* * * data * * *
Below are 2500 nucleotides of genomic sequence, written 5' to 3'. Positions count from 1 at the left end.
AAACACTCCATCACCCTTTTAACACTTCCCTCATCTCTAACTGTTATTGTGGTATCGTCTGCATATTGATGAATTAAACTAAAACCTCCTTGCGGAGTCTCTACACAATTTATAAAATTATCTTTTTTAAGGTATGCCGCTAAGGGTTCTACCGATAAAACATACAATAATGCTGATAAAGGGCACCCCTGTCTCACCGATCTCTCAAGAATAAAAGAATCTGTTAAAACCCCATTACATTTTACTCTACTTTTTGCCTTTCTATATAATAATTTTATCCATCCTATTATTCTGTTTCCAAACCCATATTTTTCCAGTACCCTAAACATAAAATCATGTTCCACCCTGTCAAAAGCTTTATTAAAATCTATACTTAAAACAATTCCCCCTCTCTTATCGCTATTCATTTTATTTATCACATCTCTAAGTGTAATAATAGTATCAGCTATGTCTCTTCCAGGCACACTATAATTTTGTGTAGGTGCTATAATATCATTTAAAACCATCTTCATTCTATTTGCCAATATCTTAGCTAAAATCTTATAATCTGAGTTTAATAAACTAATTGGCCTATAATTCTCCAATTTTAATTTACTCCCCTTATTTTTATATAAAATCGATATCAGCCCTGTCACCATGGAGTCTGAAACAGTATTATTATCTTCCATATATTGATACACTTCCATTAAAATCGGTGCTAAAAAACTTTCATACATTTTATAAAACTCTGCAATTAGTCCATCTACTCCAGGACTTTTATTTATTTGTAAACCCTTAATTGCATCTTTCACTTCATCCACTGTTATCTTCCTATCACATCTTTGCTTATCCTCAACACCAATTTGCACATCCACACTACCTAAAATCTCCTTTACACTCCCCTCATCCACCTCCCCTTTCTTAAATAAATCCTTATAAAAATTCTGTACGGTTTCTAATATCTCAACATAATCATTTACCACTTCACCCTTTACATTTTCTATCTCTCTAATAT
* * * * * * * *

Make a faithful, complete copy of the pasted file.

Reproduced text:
Below are 2500 nucleotides of genomic sequence, written 5' to 3'. Positions count from 1 at the left end.
AAACACTCCATCACCCTTTTAACACTTCCCTCATCTCTAACTGTTATTGTGGTATCGTCTGCATATTGATGAATTAAACTAAAACCTCCTTGCGGAGTCTCTACACAATTTATAAAATTATCTTTTTTAAGGTATGCCGCTAAGGGTTCTACCGATAAAACATACAATAATGCTGATAAAGGGCACCCCTGTCTCACCGATCTCTCAAGAATAAAAGAATCTGTTAAAACCCCATTACATTTTACTCTACTTTTTGCCTTTCTATATAATAATTTTATCCATCCTATTATTCTGTTTCCAAACCCATATTTTTCCAGTACCCTAAACATAAAATCATGTTCCACCCTGTCAAAAGCTTTATTAAAATCTATACTTAAAACAATTCCCCCTCTCTTATCGCTATTCATTTTATTTATCACATCTCTAAGTGTAATAATAGTATCAGCTATGTCTCTTCCAGGCACACTATAATTTTGTGTAGGTGCTATAATATCATTTAAAACCATCTTCATTCTATTTGCCAATATCTTAGCTAAAATCTTATAATCTGAGTTTAATAAACTAATTGGCCTATAATTCTCCAATTTTAATTTACTCCCCTTATTTTTATATAAAATCGATATCAGCCCTGTCACCATGGAGTCTGAAACAGTATTATTATCTTCCATATATTGATACACTTCCATTAAAATCGGTGCTAAAAAACTTTCATACATTTTATAAAACTCTGCAATTAGTCCATCTACTCCAGGACTTTTATTTATTTGTAAACCCTTAATTGCATCTTTCACTTCATCCACTGTTATCTTCCTATCACATCTTTGCTTATCCTCAACACCAATTTGCACATCCACACTACCTAAAATCTCCTTTACACTCCCCTCATCCACCTCCCCTTTCTTAAATAAATCCTTATAAAAATTCTGTACGGTTTCTAATATCTCAACATAATCATTTACCACTTCACCCTTTACATTTTCTATCTCTCTAATAT